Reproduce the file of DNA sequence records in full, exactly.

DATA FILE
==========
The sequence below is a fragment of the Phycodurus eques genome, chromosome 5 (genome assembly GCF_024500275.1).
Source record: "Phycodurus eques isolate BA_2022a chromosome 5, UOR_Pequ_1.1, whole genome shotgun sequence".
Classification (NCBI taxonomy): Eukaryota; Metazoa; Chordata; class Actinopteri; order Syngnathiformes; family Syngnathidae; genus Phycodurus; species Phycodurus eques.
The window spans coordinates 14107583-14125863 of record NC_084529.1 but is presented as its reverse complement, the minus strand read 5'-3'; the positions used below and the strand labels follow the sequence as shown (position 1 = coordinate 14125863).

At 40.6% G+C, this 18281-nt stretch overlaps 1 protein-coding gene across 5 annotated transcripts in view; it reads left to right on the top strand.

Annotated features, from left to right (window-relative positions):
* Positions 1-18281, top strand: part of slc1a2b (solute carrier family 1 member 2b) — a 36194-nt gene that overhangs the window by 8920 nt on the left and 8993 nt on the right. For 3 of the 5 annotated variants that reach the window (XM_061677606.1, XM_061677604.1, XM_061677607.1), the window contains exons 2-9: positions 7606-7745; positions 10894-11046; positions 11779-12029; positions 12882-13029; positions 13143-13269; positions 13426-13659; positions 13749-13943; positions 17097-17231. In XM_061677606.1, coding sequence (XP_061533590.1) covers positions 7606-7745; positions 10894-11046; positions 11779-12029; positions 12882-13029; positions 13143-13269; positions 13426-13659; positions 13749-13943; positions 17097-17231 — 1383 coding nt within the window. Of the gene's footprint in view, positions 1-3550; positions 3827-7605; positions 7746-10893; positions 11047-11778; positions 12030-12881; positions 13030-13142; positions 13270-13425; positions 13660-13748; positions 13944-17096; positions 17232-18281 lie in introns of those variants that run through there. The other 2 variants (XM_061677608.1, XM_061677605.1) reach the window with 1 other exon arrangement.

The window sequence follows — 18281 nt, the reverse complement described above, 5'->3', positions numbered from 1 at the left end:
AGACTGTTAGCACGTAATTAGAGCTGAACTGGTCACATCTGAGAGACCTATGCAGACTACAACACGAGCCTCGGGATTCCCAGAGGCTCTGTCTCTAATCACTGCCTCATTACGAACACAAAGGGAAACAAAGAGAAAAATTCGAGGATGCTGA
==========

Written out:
The sequence below is a fragment of the Phycodurus eques genome, chromosome 5 (genome assembly GCF_024500275.1).
Source record: "Phycodurus eques isolate BA_2022a chromosome 5, UOR_Pequ_1.1, whole genome shotgun sequence".
Classification (NCBI taxonomy): Eukaryota; Metazoa; Chordata; class Actinopteri; order Syngnathiformes; family Syngnathidae; genus Phycodurus; species Phycodurus eques.
The window spans coordinates 14107583-14125863 of record NC_084529.1 but is presented as its reverse complement, the minus strand read 5'-3'; the positions used below and the strand labels follow the sequence as shown (position 1 = coordinate 14125863).

At 40.6% G+C, this 18281-nt stretch overlaps 1 protein-coding gene across 5 annotated transcripts in view; it reads left to right on the top strand.

Annotated features, from left to right (window-relative positions):
* Positions 1-18281, top strand: part of slc1a2b (solute carrier family 1 member 2b) — a 36194-nt gene that overhangs the window by 8920 nt on the left and 8993 nt on the right. For 3 of the 5 annotated variants that reach the window (XM_061677606.1, XM_061677604.1, XM_061677607.1), the window contains exons 2-9: positions 7606-7745; positions 10894-11046; positions 11779-12029; positions 12882-13029; positions 13143-13269; positions 13426-13659; positions 13749-13943; positions 17097-17231. In XM_061677606.1, coding sequence (XP_061533590.1) covers positions 7606-7745; positions 10894-11046; positions 11779-12029; positions 12882-13029; positions 13143-13269; positions 13426-13659; positions 13749-13943; positions 17097-17231 — 1383 coding nt within the window. Of the gene's footprint in view, positions 1-3550; positions 3827-7605; positions 7746-10893; positions 11047-11778; positions 12030-12881; positions 13030-13142; positions 13270-13425; positions 13660-13748; positions 13944-17096; positions 17232-18281 lie in introns of those variants that run through there. The other 2 variants (XM_061677608.1, XM_061677605.1) reach the window with 1 other exon arrangement.

The window sequence follows — 18281 nt, the reverse complement described above, 5'->3', positions numbered from 1 at the left end:
AGACTGTTAGCACGTAATTAGAGCTGAACTGGTCACATCTGAGAGACCTATGCAGACTACAACACGAGCCTCGGGATTCCCAGAGGCTCTGTCTCTAATCACTGCCTCATTACGAACACAAAGGGAAACAAAGAGAAAAATTCGAGGATGCTGA